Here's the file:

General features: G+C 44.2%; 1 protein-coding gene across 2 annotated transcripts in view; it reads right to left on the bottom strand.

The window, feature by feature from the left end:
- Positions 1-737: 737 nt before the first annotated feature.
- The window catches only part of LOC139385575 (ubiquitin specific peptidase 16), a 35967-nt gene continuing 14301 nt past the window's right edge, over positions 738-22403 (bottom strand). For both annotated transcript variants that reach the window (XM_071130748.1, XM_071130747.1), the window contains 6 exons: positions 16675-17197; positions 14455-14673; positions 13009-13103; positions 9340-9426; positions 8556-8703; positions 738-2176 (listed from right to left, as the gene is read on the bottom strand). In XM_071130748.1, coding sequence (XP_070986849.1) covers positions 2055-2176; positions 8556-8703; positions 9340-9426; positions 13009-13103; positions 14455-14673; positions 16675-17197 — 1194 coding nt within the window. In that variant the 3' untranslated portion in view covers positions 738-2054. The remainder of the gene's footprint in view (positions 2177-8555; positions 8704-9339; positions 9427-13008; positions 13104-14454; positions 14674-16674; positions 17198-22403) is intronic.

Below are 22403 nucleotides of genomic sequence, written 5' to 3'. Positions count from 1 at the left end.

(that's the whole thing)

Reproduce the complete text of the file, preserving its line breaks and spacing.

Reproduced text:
General features: G+C 44.2%; 1 protein-coding gene across 2 annotated transcripts in view; it reads right to left on the bottom strand.

The window, feature by feature from the left end:
- Positions 1-737: 737 nt before the first annotated feature.
- The window catches only part of LOC139385575 (ubiquitin specific peptidase 16), a 35967-nt gene continuing 14301 nt past the window's right edge, over positions 738-22403 (bottom strand). For both annotated transcript variants that reach the window (XM_071130748.1, XM_071130747.1), the window contains 6 exons: positions 16675-17197; positions 14455-14673; positions 13009-13103; positions 9340-9426; positions 8556-8703; positions 738-2176 (listed from right to left, as the gene is read on the bottom strand). In XM_071130748.1, coding sequence (XP_070986849.1) covers positions 2055-2176; positions 8556-8703; positions 9340-9426; positions 13009-13103; positions 14455-14673; positions 16675-17197 — 1194 coding nt within the window. In that variant the 3' untranslated portion in view covers positions 738-2054. The remainder of the gene's footprint in view (positions 2177-8555; positions 8704-9339; positions 9427-13008; positions 13104-14454; positions 14674-16674; positions 17198-22403) is intronic.

Below are 22403 nucleotides of genomic sequence, written 5' to 3'. Positions count from 1 at the left end.